At some point, she intends to pursue her marketing career in the private sector. She is confident about her future. While her own personal determination, intellect and talents are significant factors in her employment success, she chooses to share the credit with her rehabilitation counselor. Looking back, she recognizes that the self-advocacy skills and confidence she now possesses are due in large part to Bond's influence.
Sheehy has said that she would like to "thank vocational rehabilitation counselors everywhere, because you are the hope for people with disabilities. Most of the time, the people who come to you are at the depths of despair. If you don't have a job in this country, you're not anybody; so if people are coming to you to look for a job, they're coming to you to look for a meaningful life. That is a very serious responsibility to have, and I just want to thank the people who devote their lives to helping people with disabilities to find meaningful lives. I don't know if there is any greater role that you can play in the recovery of someone who has acquired a disability or the transition of someone who is born with a disability and who is finally moving into employment."
Bond feels that Sheehy deserves much of the credit for her successful rehabilitation: "Seeing Jennifer achieve her goals is the rewarding aspect of being a VR counselor. Jennifer was goal oriented and ambitious in the pursuit of her MBA and employment. I am pleased to have been a part of it and to know Jennifer."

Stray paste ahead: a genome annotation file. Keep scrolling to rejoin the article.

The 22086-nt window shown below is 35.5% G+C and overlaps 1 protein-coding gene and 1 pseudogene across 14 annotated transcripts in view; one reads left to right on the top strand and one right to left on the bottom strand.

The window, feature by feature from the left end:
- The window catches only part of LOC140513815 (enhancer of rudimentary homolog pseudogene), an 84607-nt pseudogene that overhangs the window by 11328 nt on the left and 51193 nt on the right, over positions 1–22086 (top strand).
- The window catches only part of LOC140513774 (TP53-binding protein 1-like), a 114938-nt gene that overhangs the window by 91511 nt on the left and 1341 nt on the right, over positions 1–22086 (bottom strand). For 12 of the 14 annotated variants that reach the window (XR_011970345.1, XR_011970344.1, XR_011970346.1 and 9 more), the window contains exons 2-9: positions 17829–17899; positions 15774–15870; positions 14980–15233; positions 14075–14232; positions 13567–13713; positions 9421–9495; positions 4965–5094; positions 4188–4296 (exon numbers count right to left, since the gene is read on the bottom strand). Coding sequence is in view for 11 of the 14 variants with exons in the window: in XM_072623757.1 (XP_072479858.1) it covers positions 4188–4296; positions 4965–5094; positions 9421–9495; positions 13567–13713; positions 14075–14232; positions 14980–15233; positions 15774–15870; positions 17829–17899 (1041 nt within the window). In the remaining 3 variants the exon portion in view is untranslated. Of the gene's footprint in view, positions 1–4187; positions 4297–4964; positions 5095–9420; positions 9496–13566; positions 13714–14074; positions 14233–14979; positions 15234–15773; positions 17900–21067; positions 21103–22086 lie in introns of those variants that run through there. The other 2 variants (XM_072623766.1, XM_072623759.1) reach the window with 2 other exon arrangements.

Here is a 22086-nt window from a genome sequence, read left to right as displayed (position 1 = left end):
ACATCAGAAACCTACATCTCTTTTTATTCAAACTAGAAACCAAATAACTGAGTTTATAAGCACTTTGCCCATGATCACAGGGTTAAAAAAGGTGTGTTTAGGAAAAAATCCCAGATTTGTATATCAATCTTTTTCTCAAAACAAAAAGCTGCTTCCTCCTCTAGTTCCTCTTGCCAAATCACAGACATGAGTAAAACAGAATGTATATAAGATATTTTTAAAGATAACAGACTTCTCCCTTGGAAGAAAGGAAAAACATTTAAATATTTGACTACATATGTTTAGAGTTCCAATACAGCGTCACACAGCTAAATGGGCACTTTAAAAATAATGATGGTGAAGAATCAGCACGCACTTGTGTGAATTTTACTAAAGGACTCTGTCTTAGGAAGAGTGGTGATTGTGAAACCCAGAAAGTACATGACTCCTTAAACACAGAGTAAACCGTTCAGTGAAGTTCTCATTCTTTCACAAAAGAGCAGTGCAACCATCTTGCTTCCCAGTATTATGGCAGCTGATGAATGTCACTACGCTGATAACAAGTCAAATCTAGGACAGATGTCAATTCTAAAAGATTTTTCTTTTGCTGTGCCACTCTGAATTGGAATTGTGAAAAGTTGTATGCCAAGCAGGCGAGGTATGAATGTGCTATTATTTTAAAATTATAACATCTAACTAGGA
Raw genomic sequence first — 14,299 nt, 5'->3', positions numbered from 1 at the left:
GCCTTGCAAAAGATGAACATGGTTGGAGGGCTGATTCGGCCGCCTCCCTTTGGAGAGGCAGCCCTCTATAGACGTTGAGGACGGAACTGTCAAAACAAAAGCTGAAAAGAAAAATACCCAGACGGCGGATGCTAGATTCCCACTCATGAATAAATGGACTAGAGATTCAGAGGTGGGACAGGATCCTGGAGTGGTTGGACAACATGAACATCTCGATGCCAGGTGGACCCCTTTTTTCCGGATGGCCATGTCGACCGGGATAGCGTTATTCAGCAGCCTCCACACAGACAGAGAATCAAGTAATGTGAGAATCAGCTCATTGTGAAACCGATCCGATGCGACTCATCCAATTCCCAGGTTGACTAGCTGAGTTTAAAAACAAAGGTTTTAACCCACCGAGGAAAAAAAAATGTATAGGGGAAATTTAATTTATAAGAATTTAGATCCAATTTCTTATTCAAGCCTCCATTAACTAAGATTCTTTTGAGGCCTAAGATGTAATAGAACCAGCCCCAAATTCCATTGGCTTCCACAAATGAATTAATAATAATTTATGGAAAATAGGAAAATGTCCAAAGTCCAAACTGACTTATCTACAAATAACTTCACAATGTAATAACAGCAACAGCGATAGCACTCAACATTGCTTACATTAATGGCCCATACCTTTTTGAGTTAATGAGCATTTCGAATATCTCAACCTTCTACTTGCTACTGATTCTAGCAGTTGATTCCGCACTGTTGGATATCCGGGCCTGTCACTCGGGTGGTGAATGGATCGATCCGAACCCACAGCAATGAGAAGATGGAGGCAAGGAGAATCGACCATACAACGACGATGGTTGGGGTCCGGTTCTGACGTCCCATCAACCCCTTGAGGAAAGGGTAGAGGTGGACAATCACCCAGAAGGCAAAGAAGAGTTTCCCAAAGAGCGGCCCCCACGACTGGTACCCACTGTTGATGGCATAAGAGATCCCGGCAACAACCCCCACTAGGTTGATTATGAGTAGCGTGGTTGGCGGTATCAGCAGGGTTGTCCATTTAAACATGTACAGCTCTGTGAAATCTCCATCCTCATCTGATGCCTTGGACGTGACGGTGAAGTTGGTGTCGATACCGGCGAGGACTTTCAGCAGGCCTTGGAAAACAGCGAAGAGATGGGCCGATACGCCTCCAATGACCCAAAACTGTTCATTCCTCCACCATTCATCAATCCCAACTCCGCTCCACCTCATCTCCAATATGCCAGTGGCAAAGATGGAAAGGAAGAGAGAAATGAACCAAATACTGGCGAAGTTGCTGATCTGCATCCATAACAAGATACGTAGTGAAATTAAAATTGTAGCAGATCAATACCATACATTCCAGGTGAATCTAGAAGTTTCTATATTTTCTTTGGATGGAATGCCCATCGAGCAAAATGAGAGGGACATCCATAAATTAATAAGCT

By empowering Sheehy to make her own informed choices and to build a network of mentors and friends in the disability community, her counselor laid the foundation for a promising future. Their successful relationship not only impacted Sheehy's life, but through Sheehy it continues to impact the lives of countless other people with disabilities.
(1.) Longitudinal Study of the Vocational Rehabilitation Services Program (in draft). U.S. Department of Education.
Ms. Rigger is a vocational rehabilitation program specialist in the Basic State Grants Branch, Rehabilitation Services Administration, Office of Special Education and Rehabilitative Services, U.S. Department of Education, Washington, D.C.
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|Title Annotation:||increasing quality of life for disabled persons through vocational rehabilitation|
|Date:||Sep 22, 2003|